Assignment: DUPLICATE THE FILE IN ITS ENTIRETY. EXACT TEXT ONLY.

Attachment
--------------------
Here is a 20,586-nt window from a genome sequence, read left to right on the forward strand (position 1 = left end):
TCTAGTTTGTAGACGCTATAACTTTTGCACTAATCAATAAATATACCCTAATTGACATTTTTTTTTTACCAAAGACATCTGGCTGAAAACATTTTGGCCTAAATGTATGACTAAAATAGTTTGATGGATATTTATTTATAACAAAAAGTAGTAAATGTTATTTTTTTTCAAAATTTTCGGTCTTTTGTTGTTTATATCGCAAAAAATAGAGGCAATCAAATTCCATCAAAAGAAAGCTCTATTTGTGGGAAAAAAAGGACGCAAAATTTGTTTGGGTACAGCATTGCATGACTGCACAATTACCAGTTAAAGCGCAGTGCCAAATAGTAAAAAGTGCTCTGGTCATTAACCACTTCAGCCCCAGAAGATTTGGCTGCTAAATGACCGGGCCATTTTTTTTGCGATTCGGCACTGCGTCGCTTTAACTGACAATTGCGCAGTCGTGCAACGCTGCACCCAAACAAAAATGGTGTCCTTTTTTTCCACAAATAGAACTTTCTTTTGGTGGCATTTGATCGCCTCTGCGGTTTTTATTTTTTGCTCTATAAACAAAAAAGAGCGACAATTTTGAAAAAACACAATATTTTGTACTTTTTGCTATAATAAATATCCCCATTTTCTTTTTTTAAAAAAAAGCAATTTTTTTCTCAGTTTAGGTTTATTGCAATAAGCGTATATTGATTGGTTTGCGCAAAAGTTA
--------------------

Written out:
Here is a 20,586-nt window from a genome sequence, read left to right on the forward strand (position 1 = left end):
TCTAGTTTGTAGACGCTATAACTTTTGCACTAATCAATAAATATACCCTAATTGACATTTTTTTTTTACCAAAGACATCTGGCTGAAAACATTTTGGCCTAAATGTATGACTAAAATAGTTTGATGGATATTTATTTATAACAAAAAGTAGTAAATGTTATTTTTTTTCAAAATTTTCGGTCTTTTGTTGTTTATATCGCAAAAAATAGAGGCAATCAAATTCCATCAAAAGAAAGCTCTATTTGTGGGAAAAAAAGGACGCAAAATTTGTTTGGGTACAGCATTGCATGACTGCACAATTACCAGTTAAAGCGCAGTGCCAAATAGTAAAAAGTGCTCTGGTCATTAACCACTTCAGCCCCAGAAGATTTGGCTGCTAAATGACCGGGCCATTTTTTTTGCGATTCGGCACTGCGTCGCTTTAACTGACAATTGCGCAGTCGTGCAACGCTGCACCCAAACAAAAATGGTGTCCTTTTTTTCCACAAATAGAACTTTCTTTTGGTGGCATTTGATCGCCTCTGCGGTTTTTATTTTTTGCTCTATAAACAAAAAAGAGCGACAATTTTGAAAAAACACAATATTTTGTACTTTTTGCTATAATAAATATCCCCATTTTCTTTTTTTAAAAAAAAGCAATTTTTTTCTCAGTTTAGGTTTATTGCAATAAGCGTATATTGATTGGTTTGCGCAAAAGTTA